by Zhao Hui
LIMA, Nov. 16 (Xinhua) -- In a traditional Chinese medicine clinic in the Peruvian capital of Lima, an elder Chinese doctor was acupuncturing for a Peruvian patient who was suffering facial paralysis, while three other patients lying aside, who complained of insomnia or sciatica, were undergoing acupuncture therapy.
Outside the consulting room, seven patients were waiting for their turns to be treated by the doctor with her silver acupuncture needles, though the clock said 11:30 at noon.
Among them was a first-timer who worried whether her turn would finally come as time was already late and she was the last one in order.
Her concerns were quelled by another patient sitting aside: "Doctor Zhou will treat you even if she misses her meal and sleep."
It is a busy but ordinary day for the 69-year-old Angela Zhou, who has been working six days a week for 27 years since she came alone to Peru in 1989 and established the clinic.
Traditional Chinese medicine has become more and more popular in Peru, as around 50 such clinics have opened in Lima alone, and seventy percent of them are established by local doctors, some of whom have studied in China.
Orlando Leiva and his wife Ana, who were among the first Peruvian doctors being granted a master's degree in acupuncture and moxibustion in China, are operating a private clinic in Peru, offering Chinese therapy such as acupuncture, massage and chiropractic.
At the beginning, locals knew little about traditional Chinese medicine and instinctively recoiled at the sight of the silver needles, the couple said.
After years of education and cultural activities, including lectures on Chinese medicine therapy and tai chi performances, local people began to accept traditional Chinese medicine, they said.
Caryn Centeno, a 40-year-old white-collar worker had been troubled many years by lumbar disc herniation, and thus having a numb right leg. After years of treatment in local hospitals without improvement, she heard about doctor Zhou's superb skills by chance and came to see her for a try.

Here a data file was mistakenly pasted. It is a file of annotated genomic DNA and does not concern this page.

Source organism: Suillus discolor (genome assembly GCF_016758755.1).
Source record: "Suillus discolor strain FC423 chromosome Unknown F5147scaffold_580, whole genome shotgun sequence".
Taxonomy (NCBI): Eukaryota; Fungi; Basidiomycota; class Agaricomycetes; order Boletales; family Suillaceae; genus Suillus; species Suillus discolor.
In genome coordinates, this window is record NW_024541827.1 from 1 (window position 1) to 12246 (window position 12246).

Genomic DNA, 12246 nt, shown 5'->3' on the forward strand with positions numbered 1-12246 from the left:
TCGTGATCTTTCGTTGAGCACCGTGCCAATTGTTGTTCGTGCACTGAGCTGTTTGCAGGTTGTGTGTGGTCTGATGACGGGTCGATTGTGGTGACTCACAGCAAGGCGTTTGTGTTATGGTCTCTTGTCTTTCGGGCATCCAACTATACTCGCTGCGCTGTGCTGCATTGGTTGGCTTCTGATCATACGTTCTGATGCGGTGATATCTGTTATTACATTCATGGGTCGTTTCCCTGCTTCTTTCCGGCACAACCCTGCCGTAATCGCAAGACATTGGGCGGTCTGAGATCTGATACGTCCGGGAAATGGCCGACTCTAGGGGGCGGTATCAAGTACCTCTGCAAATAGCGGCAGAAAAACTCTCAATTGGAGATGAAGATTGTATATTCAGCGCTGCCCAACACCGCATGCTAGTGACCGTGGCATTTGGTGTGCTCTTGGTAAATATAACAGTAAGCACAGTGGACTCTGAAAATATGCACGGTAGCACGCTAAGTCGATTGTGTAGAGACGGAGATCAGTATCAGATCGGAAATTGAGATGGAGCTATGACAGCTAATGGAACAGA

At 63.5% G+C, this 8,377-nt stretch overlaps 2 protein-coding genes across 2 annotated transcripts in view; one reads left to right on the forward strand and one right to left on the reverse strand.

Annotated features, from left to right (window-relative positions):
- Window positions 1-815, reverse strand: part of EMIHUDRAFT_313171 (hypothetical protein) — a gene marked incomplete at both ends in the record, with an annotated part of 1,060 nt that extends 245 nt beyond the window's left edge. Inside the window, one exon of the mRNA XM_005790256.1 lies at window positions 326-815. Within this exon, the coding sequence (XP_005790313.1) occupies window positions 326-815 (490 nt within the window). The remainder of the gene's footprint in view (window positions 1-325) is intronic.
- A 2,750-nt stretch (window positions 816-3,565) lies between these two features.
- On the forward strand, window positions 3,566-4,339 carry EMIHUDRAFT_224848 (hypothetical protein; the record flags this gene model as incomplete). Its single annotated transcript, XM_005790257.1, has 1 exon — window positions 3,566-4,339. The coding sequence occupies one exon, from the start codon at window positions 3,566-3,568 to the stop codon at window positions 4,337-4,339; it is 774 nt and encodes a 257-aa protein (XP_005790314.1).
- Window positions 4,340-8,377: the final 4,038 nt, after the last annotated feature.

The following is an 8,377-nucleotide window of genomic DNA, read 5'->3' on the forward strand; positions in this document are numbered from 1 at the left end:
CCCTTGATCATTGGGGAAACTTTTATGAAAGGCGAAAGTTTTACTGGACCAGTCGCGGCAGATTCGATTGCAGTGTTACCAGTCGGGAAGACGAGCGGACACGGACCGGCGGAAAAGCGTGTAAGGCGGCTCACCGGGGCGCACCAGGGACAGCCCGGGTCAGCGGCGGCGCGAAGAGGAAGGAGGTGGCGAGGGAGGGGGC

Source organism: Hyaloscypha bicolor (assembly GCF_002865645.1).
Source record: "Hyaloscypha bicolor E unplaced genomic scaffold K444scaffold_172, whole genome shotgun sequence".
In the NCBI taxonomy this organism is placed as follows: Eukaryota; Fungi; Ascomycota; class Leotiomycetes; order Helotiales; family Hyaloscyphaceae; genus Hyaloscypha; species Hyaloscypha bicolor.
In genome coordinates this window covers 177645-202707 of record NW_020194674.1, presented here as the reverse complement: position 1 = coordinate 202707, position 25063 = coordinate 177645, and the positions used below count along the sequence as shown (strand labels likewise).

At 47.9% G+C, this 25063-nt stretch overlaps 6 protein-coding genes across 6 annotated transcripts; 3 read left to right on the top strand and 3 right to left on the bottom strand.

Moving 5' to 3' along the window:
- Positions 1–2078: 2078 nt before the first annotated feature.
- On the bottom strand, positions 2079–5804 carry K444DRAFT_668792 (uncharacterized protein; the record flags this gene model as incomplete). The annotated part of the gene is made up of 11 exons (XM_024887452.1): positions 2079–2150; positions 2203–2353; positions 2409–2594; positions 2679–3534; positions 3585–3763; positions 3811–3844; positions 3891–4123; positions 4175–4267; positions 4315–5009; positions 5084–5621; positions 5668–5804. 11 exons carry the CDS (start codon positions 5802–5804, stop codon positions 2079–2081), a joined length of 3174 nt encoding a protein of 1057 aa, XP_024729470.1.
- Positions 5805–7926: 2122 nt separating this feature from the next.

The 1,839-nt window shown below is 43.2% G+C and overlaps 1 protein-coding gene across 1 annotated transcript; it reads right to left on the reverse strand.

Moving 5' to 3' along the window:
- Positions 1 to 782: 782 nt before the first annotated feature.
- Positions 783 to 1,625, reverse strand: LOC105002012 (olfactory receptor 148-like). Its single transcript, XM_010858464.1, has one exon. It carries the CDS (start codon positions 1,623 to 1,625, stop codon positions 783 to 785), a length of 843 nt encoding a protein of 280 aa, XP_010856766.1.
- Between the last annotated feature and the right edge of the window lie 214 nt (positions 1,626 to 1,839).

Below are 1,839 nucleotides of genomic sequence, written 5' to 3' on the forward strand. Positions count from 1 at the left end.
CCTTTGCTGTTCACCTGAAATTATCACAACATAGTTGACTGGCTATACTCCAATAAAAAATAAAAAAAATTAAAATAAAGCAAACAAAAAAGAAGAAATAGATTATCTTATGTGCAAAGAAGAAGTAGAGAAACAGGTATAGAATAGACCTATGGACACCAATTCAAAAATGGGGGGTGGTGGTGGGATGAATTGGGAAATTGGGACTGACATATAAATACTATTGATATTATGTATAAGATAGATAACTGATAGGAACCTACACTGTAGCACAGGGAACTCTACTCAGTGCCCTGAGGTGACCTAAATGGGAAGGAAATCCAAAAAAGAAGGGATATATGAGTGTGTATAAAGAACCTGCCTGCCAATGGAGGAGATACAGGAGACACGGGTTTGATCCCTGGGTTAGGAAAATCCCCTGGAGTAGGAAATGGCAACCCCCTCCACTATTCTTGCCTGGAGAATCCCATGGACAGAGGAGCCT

After two acupunctures, her pain was greatly relieved. "It is surprising that my situation has improved obviously after two acupunctures. I am full of confidence now," she said.
"Through traditional Chinese medicine, my children and I are increasingly interested in Chinese culture," she said. "I'm encouraging my children to compete for a short-term exchange program in China so that they can travel to China and learn Chinese culture first-hand."
Traditional Chinese medicine provides a window of opportunity for Peruvians to know about the Chinese culture and for the two peoples to build friendship. In this sense, Zhou serves as an ambassador.
From 2007 to 2009, almost every weekend, Zhou went with local civil organizations to mountainous and rainforest areas in central and eastern Peru to provide free medical services.
During the two years, Zhou visited more than 10 remote provinces. She recalled that one day she received more than 70 patients and missed her lunch. Another time, she twisted her ankle owing to poor road conditions, but persisted in seeing patients. After finishing work, she found her foot swelled so much that she could not put on her shoe.
Thanks to such people-to-people exchanges, it is notable that Chinese traditional culture is blooming in Peru, against the backdrop of enhanced political and economic cooperation. In the context of Chinese President Xi Jinping's upcoming state visit, the two sides are expected to strengthen and deepen their ties.
(Edited by Zhu Junqing. Xinhua reporters Xiao Chunfei and Shen Hong in Lima also contributed to the story.)